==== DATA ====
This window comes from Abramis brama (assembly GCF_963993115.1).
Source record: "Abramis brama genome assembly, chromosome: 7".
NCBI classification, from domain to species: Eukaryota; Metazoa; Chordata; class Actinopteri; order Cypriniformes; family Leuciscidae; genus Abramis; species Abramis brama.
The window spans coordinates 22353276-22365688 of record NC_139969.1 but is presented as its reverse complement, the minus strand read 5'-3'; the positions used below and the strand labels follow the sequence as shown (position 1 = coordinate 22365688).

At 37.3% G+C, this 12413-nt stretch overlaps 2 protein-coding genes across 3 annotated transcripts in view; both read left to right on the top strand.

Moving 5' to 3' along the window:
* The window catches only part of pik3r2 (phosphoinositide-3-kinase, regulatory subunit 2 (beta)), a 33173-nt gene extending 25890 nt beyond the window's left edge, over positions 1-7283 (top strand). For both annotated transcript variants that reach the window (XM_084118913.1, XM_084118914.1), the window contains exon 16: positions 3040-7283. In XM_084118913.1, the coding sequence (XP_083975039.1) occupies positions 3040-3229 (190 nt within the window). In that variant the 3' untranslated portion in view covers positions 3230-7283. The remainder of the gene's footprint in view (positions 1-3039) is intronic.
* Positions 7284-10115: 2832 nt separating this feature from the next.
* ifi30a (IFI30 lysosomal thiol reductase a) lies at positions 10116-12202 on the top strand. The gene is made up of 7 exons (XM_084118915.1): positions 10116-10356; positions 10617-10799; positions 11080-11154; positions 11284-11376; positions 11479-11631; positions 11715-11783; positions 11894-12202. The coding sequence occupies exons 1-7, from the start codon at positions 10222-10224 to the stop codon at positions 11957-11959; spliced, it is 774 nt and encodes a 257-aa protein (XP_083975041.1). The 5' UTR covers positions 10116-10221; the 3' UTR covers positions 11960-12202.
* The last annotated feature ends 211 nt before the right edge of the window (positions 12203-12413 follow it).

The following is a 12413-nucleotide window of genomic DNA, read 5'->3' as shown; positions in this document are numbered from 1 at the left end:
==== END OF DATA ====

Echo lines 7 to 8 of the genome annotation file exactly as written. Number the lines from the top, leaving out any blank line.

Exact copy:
* The window catches only part of pik3r2 (phosphoinositide-3-kinase, regulatory subunit 2 (beta)), a 33173-nt gene extending 25890 nt beyond the window's left edge, over positions 1-7283 (top strand). For both annotated transcript variants that reach the window (XM_084118913.1, XM_084118914.1), the window contains exon 16: positions 3040-7283. In XM_084118913.1, the coding sequence (XP_083975039.1) occupies positions 3040-3229 (190 nt within the window). In that variant the 3' untranslated portion in view covers positions 3230-7283. The remainder of the gene's footprint in view (positions 1-3039) is intronic.
* Positions 7284-10115: 2832 nt separating this feature from the next.